Tourism encompasses two areas: outbound tourism and inbound tourism.
Outbound tourism is what you may be most familiar with. It involves the business generated by people going from where you live to other provinces, territories or countries. Going to Hawaii in February is an example of outbound tourism.
Canada competes in a global market to attract tourists from the United States, China, Germany, and a host of other countries. We ask them to come and visit Canada—that is inbound tourism. The tourists that come to your area from other provinces and territories are considered inbound tourists as well. When spending by both tourists and residents is measured, projections show spending within the tourism sector could reach $287 billion by 2035.
There are five industries in tourism:
Employers in this group include hotels, motels, resorts, campgrounds, and recreational vehicle facilities. They range in size from bed and breakfast operations with one or two bedrooms to multi-national hotel chains with hundreds of rooms. Flexibility is a key reason so many people consider a career in this area—the opportunity to move to different regions and establishments, even different countries, is very attractive, as is the potential for good career growth, especially for those with appropriate training, skills and experience.
Food and Beverage Services
This is the largest employment group, and a major employer of youth, serving as a training ground for people who are beginning their careers. Food and beverage outlets can include restaurants from fast service to fine dining, as well as pubs, nightclubs, cruise ships, and convention centres. Some chains have found a niche in bookstores, department stores and casinos. As the sophistication of operations grows, many restaurants have diversified, coming out with their own retail product lines, while many specialty cafés now market their products to airlines and offices. F&B operations can range in size from small private restaurants preparing individual meals up to large corporate facilities that prepare banquets for hundreds of people.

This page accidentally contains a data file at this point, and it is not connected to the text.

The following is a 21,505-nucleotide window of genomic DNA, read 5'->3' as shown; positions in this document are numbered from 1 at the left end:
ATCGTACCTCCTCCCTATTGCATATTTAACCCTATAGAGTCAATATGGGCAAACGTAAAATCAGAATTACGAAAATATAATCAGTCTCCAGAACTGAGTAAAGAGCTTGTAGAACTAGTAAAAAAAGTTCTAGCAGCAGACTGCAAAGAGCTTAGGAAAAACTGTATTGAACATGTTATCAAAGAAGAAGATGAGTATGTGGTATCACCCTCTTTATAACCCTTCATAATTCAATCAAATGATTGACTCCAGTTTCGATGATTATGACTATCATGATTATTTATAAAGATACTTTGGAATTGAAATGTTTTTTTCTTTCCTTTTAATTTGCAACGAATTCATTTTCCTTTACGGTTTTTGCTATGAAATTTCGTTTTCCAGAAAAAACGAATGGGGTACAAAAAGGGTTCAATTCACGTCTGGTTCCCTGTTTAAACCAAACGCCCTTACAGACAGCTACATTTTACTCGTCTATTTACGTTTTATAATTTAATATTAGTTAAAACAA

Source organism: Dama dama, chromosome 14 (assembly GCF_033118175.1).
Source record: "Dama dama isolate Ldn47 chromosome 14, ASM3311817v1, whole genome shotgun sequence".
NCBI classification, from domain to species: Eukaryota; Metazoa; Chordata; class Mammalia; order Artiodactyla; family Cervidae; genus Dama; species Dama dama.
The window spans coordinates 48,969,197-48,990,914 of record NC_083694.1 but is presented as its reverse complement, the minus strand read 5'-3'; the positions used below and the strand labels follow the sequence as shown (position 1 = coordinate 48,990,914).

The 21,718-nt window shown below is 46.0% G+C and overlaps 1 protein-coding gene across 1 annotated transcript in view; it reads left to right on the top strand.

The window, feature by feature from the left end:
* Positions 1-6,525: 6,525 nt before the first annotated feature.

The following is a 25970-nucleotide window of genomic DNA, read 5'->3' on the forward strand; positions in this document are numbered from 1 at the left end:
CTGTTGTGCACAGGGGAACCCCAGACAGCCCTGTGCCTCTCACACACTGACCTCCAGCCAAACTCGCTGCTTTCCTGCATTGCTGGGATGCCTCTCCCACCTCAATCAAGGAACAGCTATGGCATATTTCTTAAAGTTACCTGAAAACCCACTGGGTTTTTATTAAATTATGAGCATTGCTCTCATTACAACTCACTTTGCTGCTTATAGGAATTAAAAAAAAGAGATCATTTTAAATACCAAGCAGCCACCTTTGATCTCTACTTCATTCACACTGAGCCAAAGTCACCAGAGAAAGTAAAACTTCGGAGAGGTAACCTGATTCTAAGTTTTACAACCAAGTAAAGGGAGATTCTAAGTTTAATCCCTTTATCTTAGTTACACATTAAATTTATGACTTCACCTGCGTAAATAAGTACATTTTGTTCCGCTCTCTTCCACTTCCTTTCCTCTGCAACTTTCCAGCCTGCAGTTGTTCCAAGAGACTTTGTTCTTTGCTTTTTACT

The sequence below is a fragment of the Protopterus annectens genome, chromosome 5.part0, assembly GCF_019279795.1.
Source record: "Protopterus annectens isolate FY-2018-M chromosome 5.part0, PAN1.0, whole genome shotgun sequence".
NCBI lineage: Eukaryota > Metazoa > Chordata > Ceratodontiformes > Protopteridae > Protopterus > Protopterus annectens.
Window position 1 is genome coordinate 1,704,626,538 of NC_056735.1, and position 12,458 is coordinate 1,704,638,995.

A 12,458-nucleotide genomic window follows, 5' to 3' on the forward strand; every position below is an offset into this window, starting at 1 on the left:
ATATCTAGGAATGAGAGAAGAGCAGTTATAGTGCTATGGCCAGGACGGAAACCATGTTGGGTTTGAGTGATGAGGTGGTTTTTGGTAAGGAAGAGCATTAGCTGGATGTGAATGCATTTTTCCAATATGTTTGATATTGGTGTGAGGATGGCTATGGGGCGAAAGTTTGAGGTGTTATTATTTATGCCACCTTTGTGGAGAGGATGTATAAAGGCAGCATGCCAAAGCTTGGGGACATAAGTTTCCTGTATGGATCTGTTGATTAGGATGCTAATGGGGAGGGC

Recreation and Entertainment
This is the second largest group and is very diverse. Employers can be zoos, museums, theatres, sports facilities, amusement parks, government parks, heritage sites, hunting, fishing or outdoor adventure outfitters, and casinos. Recreation and entertainment can also overlap with other sectors of tourism: workers may be employed by hotels, resorts, tour companies, convention centres, or transportation companies. The majority of employers in the Recreation and Entertainment industry group are small businesses.
People working in this group could be employed by retail travel agencies, wholesale tour companies, or corporate offices that have enough business travel to warrant their own booking divisions. Others work for organizations that plan special events such as conferences, major meetings, trade shows and conventions. Agencies might be small family operations with one office or large international networks with offices across the country.
Employers in this group include companies that provide transport by air, land or water, and include airlines, bus companies, taxi companies, ferry services, and cruise ships. In the transportation group, 84% of employers are small businesses, compared to just 4% for large businesses, such as major airlines, rail travel, and car rental companies.
Growing Job Opportunities
There could be as many as 2.29 million tourism jobs across the country by 2035. Current projections show that approximately 240,000 of these jobs will not have people to fill them, leaving ample opportunity to build a rewarding career and quickly gain new skills and responsibilities. Food and beverage services and recreation and entertainment employers will be particularly looking for skilled people to add to their teams, but all industry groups and all regions across Canada will offer professional opportunities.